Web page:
LSSU continues its time-honored tradition of welcoming spring by burning a snowman
Lake Superior State University burns a massive, paper snowman at high noon on the first day of Spring. Student Government barbecue hot dogs and serve them to the students and guests as part of the celebration.
The first spring snowman burning was held in March 1971 by the Unicorn Hunters, a former campus club. Traditionally it has been held on the first day of spring to bid good-bye to winter and welcome spring.
The burning takes its inspiration from the Rose Sunday Festival in Weinheim-an-der-Bergstrasse, Germany. In the festival, a parade passes through town to a central location, where the mayor makes a proposal to the town’s children. If the children are good, study, obey their parents and work hard, he will order the (straw) snowman to be burned, and spring will officially arrive. After the children yell their approval and make their promise, the snowman is burned.
Some people hold that rising smoke rising from the fire is supposed to ward off blizzards and usher in spring-like weather. The Unicorn Hunters capitalized on this theory during the second or third year of the event. At that time, after the snowman was burned, a blizzard passed through the eastern Upper Peninsula and northern Lower Peninsula but missed Sault Ste. Marie.
LSSU’s snowman has taken on many shapes over the years. During the 1970s, when women’s liberation was a news issue, a “snow person” was burned. In the 1980s, when clones and “cloning” were first in the news, a “snow clone” was torched. The Unicorn Hunters also burned a Snow Ayatollah Khomeni during the Iran hostage crisis. In the late 1980s, the snowmen began to take the form of a Lake State rival hockey team, usually whichever team the Lakers were playing that weekend. This was dropped after a few years when many complained that it brought bad luck to the team.
Snowmen are made out of wood, paper destined for the recycling bin, along with some straw, wire and some paint. They are usually husky and stand 10 to 12 feet tall.
Past Event Festivities
Poetry is usually a cornerstone event at snowman burnings, but participation varies every year. Students, faculty, staff, retirees, townspeople and elementary school children have all written poems for the snowman burning. Usually, the master of ceremonies welcomes the crowd and gives a history of the activity. Then, the poems, if there are any, are read while the snowman burns.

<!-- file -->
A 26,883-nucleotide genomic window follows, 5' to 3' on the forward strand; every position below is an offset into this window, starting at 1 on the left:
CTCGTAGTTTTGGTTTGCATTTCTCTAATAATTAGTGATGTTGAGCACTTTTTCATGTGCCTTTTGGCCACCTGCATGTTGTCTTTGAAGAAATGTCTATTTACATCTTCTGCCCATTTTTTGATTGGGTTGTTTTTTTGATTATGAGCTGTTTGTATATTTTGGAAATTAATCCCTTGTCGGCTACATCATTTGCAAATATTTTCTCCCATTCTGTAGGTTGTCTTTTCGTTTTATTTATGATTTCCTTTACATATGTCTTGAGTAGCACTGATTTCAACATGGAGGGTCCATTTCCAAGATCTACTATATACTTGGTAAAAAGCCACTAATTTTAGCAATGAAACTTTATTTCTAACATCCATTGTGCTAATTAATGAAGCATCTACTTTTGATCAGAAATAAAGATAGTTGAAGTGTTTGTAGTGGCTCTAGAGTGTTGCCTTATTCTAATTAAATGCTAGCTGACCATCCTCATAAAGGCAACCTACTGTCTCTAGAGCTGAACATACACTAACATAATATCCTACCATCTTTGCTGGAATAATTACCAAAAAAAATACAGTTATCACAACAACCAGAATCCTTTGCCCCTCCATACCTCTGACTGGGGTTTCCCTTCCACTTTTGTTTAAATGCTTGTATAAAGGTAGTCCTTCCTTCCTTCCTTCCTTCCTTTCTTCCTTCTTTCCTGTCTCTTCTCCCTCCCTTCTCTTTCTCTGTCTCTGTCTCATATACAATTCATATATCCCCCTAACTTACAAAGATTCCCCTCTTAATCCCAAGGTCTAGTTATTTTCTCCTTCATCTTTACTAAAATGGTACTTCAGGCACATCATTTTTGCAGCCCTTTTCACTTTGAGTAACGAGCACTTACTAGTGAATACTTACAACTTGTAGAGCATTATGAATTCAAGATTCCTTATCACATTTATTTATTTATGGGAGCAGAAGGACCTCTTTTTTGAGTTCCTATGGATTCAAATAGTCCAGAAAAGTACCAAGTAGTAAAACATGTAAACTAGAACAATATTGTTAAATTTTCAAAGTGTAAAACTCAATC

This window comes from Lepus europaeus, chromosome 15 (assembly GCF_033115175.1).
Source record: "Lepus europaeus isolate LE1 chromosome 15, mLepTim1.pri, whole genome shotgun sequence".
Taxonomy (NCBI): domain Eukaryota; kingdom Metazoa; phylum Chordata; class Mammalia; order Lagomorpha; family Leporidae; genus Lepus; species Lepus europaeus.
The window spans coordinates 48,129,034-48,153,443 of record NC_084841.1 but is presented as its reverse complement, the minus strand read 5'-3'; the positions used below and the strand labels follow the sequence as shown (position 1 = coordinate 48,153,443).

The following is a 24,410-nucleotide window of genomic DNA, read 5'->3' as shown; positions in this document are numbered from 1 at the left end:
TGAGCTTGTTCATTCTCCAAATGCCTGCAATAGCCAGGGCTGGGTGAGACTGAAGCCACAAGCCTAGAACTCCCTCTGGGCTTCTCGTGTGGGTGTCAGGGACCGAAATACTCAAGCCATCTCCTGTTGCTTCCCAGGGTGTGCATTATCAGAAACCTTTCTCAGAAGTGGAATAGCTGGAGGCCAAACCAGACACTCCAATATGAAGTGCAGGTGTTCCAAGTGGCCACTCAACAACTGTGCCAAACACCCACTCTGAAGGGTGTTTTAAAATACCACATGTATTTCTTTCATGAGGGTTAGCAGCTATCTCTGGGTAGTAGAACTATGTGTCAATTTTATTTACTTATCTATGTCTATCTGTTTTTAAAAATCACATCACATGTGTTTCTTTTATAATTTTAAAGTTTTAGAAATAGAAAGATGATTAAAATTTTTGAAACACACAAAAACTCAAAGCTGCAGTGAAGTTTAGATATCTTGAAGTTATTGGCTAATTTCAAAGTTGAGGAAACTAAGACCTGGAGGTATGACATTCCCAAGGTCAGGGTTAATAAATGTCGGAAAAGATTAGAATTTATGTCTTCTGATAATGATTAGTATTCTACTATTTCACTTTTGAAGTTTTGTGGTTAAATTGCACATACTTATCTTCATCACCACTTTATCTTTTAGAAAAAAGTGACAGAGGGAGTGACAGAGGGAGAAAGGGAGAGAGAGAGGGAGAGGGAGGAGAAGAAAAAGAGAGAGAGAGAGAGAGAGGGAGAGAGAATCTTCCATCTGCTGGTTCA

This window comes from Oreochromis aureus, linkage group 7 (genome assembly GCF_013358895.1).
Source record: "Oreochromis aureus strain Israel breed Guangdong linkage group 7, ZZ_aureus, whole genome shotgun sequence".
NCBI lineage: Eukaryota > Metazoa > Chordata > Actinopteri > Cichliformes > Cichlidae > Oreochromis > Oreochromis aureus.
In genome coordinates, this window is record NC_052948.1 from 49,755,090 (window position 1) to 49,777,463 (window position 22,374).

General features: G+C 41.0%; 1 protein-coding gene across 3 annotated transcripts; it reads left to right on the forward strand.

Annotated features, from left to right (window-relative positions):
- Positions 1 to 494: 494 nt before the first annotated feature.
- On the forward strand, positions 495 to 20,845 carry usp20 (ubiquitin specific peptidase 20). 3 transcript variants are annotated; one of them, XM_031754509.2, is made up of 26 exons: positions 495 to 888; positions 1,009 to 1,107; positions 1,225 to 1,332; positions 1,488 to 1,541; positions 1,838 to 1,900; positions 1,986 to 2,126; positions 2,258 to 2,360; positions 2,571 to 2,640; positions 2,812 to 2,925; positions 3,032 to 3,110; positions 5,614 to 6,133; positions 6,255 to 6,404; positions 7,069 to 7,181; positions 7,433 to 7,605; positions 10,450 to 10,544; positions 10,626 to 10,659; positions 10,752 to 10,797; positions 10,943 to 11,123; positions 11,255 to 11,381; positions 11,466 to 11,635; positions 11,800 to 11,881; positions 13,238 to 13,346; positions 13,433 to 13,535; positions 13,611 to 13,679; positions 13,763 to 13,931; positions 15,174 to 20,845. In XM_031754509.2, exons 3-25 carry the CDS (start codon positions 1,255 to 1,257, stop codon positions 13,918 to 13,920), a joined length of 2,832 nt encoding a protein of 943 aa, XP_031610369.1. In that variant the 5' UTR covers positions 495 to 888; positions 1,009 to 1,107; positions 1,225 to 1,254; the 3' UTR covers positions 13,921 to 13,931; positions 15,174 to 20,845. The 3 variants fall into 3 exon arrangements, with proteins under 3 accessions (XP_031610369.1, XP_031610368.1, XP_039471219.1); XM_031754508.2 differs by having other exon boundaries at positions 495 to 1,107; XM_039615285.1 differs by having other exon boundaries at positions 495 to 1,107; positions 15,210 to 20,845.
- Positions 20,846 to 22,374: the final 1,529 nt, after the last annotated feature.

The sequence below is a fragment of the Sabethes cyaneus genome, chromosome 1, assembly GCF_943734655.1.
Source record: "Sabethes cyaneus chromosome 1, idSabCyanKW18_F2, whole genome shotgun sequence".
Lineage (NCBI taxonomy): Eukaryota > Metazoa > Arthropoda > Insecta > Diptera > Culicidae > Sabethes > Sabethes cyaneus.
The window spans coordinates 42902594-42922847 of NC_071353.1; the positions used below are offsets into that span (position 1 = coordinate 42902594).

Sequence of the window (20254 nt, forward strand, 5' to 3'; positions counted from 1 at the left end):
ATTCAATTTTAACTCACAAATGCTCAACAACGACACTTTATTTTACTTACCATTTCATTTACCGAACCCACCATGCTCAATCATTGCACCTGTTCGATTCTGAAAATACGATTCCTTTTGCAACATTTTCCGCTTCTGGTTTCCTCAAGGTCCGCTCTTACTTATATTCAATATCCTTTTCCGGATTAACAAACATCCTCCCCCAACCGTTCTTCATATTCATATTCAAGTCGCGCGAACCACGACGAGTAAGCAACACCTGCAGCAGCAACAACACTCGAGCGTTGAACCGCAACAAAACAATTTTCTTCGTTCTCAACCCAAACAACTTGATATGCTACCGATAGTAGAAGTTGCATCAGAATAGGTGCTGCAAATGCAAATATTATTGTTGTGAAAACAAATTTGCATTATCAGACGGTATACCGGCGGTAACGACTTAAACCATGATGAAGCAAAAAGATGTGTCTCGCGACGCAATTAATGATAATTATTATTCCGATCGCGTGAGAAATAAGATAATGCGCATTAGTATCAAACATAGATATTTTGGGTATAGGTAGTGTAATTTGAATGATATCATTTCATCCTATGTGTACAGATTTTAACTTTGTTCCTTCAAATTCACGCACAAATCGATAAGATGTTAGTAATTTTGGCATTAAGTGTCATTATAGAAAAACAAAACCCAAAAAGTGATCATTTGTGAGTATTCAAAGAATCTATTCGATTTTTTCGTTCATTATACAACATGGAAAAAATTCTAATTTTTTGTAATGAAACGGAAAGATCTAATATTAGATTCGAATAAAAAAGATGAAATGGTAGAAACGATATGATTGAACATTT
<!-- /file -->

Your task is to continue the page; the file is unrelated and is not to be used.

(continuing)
Several years ago, LSSU’s public relations office turned the poetry reading into a contest. A month or so before the first day of spring, an elementary class or two was singled out and asked to write poems for the snowman burning. The students were eager to participate. They submitted poems a week or two before the event, and they were judged. The top three were read by the emcee at the ceremony. Prizes were awarded. Poets or would-be poets were given the chance to read their own works or have the emcee read them.
From introduction to conclusion, the ceremony lasts approximately 15 minutes.
Year Without Snowman Burning
The University never knew just how many people enjoyed and followed snowman burning until the event was cancelled in 1992 due to environmental concerns. A student group, the Environmental Awareness Club, protested that many toxins are released into the atmosphere when a snowman burns. While this may be true, the University pointed out that its students and staff put many more contaminants in the air just by driving to school on any given day.
The Environmental Awareness Club’s concerns were brought to light the day before the event was to occur, and the PR office abruptly canceled that year’s burning, saying that the event is supposed to be light-hearted and fun, and they didn’t want it to take on a negative tone. The PR Office suggested that employees and students leave their cars at home and walk to campus on that day to offset any environmental damage the burning snowman may have caused over the years.
On the day of the cancelled event, reporters called as expected, but so did many local residents, business people and city politicians, who were furious. It was the topic of conversation for weeks (and it still comes up!) and many students and radio personalities vowed to continued the 22-year tradition. A North Dakota radio station put organizers of the snowman burning on the air live during a call-in show. Every listener who called said he/she would vote to continue the tradition.
Radio, TV and newspaper reporters turned out on the day of the event to interview students on campus. Students gathered where the event was supposed to have occurred. They read poetry, passed out daffodils and called for the snowman to be burned.
Needless to say, the tradition was resumed the following year.